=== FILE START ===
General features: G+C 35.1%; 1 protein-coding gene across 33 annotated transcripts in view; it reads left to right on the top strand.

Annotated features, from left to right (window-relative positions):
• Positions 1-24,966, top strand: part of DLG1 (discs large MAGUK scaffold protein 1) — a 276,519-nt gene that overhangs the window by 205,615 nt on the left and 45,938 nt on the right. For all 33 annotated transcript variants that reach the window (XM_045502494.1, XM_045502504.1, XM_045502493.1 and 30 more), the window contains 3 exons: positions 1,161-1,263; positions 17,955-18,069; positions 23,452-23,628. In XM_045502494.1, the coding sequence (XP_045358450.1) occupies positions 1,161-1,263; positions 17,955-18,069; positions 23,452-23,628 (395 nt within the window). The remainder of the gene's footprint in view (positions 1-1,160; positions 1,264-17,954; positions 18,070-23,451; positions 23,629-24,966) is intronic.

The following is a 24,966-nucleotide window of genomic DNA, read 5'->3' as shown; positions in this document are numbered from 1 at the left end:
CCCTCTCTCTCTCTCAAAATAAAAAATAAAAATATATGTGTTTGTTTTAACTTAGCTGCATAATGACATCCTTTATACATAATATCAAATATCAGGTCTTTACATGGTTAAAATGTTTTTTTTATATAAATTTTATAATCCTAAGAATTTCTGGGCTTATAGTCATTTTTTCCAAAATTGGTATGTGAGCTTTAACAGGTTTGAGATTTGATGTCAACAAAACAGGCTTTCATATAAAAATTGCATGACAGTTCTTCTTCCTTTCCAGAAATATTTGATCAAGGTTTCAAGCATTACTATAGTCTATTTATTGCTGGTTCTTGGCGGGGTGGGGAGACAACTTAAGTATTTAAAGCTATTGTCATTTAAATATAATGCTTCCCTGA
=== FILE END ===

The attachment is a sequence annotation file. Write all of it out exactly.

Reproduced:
General features: G+C 35.1%; 1 protein-coding gene across 33 annotated transcripts in view; it reads left to right on the top strand.

Annotated features, from left to right (window-relative positions):
• Positions 1-24,966, top strand: part of DLG1 (discs large MAGUK scaffold protein 1) — a 276,519-nt gene that overhangs the window by 205,615 nt on the left and 45,938 nt on the right. For all 33 annotated transcript variants that reach the window (XM_045502494.1, XM_045502504.1, XM_045502493.1 and 30 more), the window contains 3 exons: positions 1,161-1,263; positions 17,955-18,069; positions 23,452-23,628. In XM_045502494.1, the coding sequence (XP_045358450.1) occupies positions 1,161-1,263; positions 17,955-18,069; positions 23,452-23,628 (395 nt within the window). The remainder of the gene's footprint in view (positions 1-1,160; positions 1,264-17,954; positions 18,070-23,451; positions 23,629-24,966) is intronic.

The following is a 24,966-nucleotide window of genomic DNA, read 5'->3' as shown; positions in this document are numbered from 1 at the left end:
CCCTCTCTCTCTCTCAAAATAAAAAATAAAAATATATGTGTTTGTTTTAACTTAGCTGCATAATGACATCCTTTATACATAATATCAAATATCAGGTCTTTACATGGTTAAAATGTTTTTTTTATATAAATTTTATAATCCTAAGAATTTCTGGGCTTATAGTCATTTTTTCCAAAATTGGTATGTGAGCTTTAACAGGTTTGAGATTTGATGTCAACAAAACAGGCTTTCATATAAAAATTGCATGACAGTTCTTCTTCCTTTCCAGAAATATTTGATCAAGGTTTCAAGCATTACTATAGTCTATTTATTGCTGGTTCTTGGCGGGGTGGGGAGACAACTTAAGTATTTAAAGCTATTGTCATTTAAATATAATGCTTCCCTGA